Where 'Lion' Shot All Those Incredible Tasmanian Scenes
The movie is based on a real-life story about Saroo Brierly, who used his childhood memories and Google Maps to track down his birth parents. And although the acting and story are intriguing, anybody would be forgiven for being most impressed by the landscapes featured in the film.
Cast and crew spent eight days traveling around Tasmania to shoot the film’s outdoor scenes, and the result was nothing short of stunning. According to local news outlets, many of the film’s leading actors couldn’t stop admiring the Tasmanian scenery.
The film, starring Nicole Kidman, Dev Patel, and Rooney Mara, is nominated for four Golden Globes, including Best Picture.
Here are some of the most filming locations featured in “Lion” that are worthy of an award all their own.
Five-year-old Brierly gets lost and takes the wrong train, ending up miles away from home in Kolkata. He manages to survive and is eventually taken into an orphanage where he is adopted by an Australian couple. The train station featured in the film is Kolkata’s main Howrah Station—the oldest station and largest railway complex in India.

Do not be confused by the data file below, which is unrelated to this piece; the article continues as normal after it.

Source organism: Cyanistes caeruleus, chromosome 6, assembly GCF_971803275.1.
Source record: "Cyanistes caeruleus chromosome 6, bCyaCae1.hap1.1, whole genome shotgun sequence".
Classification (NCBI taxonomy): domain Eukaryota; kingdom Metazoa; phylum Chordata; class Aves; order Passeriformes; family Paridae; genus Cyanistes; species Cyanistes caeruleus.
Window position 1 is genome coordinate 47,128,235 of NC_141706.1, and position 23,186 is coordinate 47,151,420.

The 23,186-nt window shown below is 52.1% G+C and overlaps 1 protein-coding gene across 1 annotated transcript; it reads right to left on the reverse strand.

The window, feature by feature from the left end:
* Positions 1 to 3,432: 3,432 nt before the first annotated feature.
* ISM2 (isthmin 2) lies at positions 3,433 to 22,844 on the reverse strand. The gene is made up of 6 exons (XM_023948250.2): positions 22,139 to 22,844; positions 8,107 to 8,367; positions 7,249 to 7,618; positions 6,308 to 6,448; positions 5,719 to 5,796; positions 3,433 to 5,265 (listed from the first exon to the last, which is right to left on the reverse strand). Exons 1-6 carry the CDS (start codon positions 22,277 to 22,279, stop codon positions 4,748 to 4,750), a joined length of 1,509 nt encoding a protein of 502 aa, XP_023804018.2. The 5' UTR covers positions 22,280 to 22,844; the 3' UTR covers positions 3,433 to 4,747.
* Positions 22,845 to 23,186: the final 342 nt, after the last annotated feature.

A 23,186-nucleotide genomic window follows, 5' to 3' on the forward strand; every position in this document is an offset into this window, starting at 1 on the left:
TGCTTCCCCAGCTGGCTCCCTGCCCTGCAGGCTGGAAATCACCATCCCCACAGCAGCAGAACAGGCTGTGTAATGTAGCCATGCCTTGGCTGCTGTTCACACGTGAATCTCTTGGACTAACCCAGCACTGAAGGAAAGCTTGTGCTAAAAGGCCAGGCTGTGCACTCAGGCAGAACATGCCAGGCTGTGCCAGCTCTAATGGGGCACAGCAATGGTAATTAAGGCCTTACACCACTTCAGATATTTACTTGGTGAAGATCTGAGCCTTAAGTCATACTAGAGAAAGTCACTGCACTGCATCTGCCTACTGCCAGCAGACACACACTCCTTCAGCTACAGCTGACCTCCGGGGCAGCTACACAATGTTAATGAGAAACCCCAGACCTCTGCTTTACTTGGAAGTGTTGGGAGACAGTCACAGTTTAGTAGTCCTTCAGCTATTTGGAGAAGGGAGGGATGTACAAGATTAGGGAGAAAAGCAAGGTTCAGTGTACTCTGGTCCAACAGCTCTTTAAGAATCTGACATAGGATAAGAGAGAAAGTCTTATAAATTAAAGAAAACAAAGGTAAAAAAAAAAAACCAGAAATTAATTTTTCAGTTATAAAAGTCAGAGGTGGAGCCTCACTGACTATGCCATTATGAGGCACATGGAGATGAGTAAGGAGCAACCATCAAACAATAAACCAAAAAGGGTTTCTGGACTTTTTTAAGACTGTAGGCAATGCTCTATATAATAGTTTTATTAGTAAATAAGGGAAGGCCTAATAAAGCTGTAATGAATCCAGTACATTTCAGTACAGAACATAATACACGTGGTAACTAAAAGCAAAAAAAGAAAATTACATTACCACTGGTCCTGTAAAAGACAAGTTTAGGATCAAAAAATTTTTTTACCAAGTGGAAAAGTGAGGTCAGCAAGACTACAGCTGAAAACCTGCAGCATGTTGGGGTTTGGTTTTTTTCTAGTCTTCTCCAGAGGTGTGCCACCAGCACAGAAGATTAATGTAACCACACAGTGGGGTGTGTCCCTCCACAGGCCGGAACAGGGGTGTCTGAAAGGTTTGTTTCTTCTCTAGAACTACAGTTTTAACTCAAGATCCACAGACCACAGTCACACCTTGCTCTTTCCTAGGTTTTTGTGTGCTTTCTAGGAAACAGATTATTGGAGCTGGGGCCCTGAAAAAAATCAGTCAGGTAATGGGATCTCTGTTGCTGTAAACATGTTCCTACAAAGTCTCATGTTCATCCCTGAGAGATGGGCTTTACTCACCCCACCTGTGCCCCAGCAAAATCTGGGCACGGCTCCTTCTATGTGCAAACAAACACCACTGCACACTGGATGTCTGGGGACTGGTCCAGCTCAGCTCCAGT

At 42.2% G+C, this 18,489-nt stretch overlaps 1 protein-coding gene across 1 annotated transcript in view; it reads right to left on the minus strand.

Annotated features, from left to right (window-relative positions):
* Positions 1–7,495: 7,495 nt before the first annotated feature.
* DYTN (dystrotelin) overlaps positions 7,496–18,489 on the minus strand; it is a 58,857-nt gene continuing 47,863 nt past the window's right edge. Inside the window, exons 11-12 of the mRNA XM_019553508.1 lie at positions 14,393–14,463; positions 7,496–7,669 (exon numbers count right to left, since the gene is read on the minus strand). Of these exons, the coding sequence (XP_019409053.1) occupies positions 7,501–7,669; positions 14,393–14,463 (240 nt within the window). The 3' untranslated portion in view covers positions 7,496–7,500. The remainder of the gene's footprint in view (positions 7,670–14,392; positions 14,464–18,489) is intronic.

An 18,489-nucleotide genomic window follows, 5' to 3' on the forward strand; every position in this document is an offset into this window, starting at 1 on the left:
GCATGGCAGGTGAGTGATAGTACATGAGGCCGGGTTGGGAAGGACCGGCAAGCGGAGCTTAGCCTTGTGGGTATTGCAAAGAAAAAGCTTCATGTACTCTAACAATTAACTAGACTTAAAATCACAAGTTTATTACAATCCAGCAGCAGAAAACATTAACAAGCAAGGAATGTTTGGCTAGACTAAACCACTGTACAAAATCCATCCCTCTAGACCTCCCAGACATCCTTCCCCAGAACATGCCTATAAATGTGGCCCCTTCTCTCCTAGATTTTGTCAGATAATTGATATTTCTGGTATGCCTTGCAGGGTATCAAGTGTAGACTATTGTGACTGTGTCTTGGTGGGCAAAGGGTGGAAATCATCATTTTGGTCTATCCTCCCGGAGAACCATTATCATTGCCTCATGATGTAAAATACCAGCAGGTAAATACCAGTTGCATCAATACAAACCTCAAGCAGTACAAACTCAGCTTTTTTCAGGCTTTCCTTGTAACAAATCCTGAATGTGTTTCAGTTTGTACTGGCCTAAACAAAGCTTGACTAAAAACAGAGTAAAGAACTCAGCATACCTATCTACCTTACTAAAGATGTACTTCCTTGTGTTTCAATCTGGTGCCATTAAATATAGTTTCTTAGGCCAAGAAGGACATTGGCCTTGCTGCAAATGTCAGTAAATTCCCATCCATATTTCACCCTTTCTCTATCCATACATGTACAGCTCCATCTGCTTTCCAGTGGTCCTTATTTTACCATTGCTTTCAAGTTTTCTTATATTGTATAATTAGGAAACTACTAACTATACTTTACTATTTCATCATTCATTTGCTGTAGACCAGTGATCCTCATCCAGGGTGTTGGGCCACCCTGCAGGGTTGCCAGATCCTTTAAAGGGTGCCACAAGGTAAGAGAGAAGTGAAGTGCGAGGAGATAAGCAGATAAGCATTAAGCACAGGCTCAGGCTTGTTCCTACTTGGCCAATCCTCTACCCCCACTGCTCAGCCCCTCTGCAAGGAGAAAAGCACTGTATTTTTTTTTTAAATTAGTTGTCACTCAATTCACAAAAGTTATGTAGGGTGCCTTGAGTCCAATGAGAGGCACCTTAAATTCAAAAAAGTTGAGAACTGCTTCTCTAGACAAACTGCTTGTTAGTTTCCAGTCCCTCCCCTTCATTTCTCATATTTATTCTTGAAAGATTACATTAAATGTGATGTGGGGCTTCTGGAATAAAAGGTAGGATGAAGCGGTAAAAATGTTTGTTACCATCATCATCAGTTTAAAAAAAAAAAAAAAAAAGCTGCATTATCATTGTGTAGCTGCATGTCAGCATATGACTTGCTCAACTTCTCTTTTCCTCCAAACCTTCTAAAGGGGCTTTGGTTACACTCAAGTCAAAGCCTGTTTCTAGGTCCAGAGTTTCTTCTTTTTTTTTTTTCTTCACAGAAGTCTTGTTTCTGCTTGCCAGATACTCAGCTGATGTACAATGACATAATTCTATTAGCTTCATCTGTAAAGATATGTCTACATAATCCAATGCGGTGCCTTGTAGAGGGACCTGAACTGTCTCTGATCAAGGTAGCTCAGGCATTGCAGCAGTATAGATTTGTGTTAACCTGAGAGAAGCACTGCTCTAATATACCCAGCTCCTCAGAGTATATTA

Tasmania’s main city becomes Saroo’s adopted home. It’s Australia’s second-oldest capital city (after Sydney) but also its least populated. Hobart’s harbor is the second-deepest natural port in the world, useful for when it plays as an Arctic gateway to visitors passing through.
Mount Wellington is the peak featured when Saroo and Lucy (Patel and Mara) look over the city of Hobart. It’s a favorite spot for locals and an excellent place to watch the sun rise or set over the city and River Derwent below. The peak also features plenty of places to hike or climb.
Cape Huay is an unforgettable location in the film, identifiable by its large spires.The cape is in Tasman National Park and offers visitors plenty of space to sail, climb steep cliffs or hike through miles of coastline.
A very specific part of Bruny Island is featured in the film via drone footage. The island’s isthmus, which joins North Bruny and South Bruny, has become a tourist attraction for its lookout, boardwalk and habitat which supports a lot of the island’s wildlife.
Marion Bay is a relatively quiet spot, featured in Lion when the family plays cricket on the beach.
Southwest Tasmania is known for its wild and ragged beauty. As Lion works the story down Tasmania’s southern rocky coast, it eventually ends up in Recherche Bay and Cocckle Creek, the fathest south it’s possible to go.